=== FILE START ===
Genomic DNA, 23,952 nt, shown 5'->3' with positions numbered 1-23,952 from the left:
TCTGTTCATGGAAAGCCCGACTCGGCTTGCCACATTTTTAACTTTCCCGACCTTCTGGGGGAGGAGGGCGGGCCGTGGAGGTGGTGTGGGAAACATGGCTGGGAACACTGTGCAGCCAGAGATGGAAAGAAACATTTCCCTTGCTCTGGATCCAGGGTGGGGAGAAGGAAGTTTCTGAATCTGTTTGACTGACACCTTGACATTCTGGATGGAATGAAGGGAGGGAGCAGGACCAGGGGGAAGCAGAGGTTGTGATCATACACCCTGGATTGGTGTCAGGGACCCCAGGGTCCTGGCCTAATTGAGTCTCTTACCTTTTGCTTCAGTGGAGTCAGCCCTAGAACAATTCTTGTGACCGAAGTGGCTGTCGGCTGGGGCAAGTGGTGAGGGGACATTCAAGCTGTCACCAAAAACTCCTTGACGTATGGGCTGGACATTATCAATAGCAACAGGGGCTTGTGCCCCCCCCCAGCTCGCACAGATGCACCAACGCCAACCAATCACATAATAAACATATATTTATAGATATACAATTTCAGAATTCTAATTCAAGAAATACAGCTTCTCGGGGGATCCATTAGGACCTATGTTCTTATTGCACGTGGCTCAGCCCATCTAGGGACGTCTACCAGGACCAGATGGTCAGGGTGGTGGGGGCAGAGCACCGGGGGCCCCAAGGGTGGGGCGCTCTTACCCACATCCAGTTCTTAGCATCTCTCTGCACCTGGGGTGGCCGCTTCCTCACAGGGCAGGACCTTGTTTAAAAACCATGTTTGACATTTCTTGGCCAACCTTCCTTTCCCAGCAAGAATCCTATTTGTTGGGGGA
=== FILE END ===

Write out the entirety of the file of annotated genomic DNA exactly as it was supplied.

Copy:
Genomic DNA, 23,952 nt, shown 5'->3' with positions numbered 1-23,952 from the left:
TCTGTTCATGGAAAGCCCGACTCGGCTTGCCACATTTTTAACTTTCCCGACCTTCTGGGGGAGGAGGGCGGGCCGTGGAGGTGGTGTGGGAAACATGGCTGGGAACACTGTGCAGCCAGAGATGGAAAGAAACATTTCCCTTGCTCTGGATCCAGGGTGGGGAGAAGGAAGTTTCTGAATCTGTTTGACTGACACCTTGACATTCTGGATGGAATGAAGGGAGGGAGCAGGACCAGGGGGAAGCAGAGGTTGTGATCATACACCCTGGATTGGTGTCAGGGACCCCAGGGTCCTGGCCTAATTGAGTCTCTTACCTTTTGCTTCAGTGGAGTCAGCCCTAGAACAATTCTTGTGACCGAAGTGGCTGTCGGCTGGGGCAAGTGGTGAGGGGACATTCAAGCTGTCACCAAAAACTCCTTGACGTATGGGCTGGACATTATCAATAGCAACAGGGGCTTGTGCCCCCCCCCAGCTCGCACAGATGCACCAACGCCAACCAATCACATAATAAACATATATTTATAGATATACAATTTCAGAATTCTAATTCAAGAAATACAGCTTCTCGGGGGATCCATTAGGACCTATGTTCTTATTGCACGTGGCTCAGCCCATCTAGGGACGTCTACCAGGACCAGATGGTCAGGGTGGTGGGGGCAGAGCACCGGGGGCCCCAAGGGTGGGGCGCTCTTACCCACATCCAGTTCTTAGCATCTCTCTGCACCTGGGGTGGCCGCTTCCTCACAGGGCAGGACCTTGTTTAAAAACCATGTTTGACATTTCTTGGCCAACCTTCCTTTCCCAGCAAGAATCCTATTTGTTGGGGGA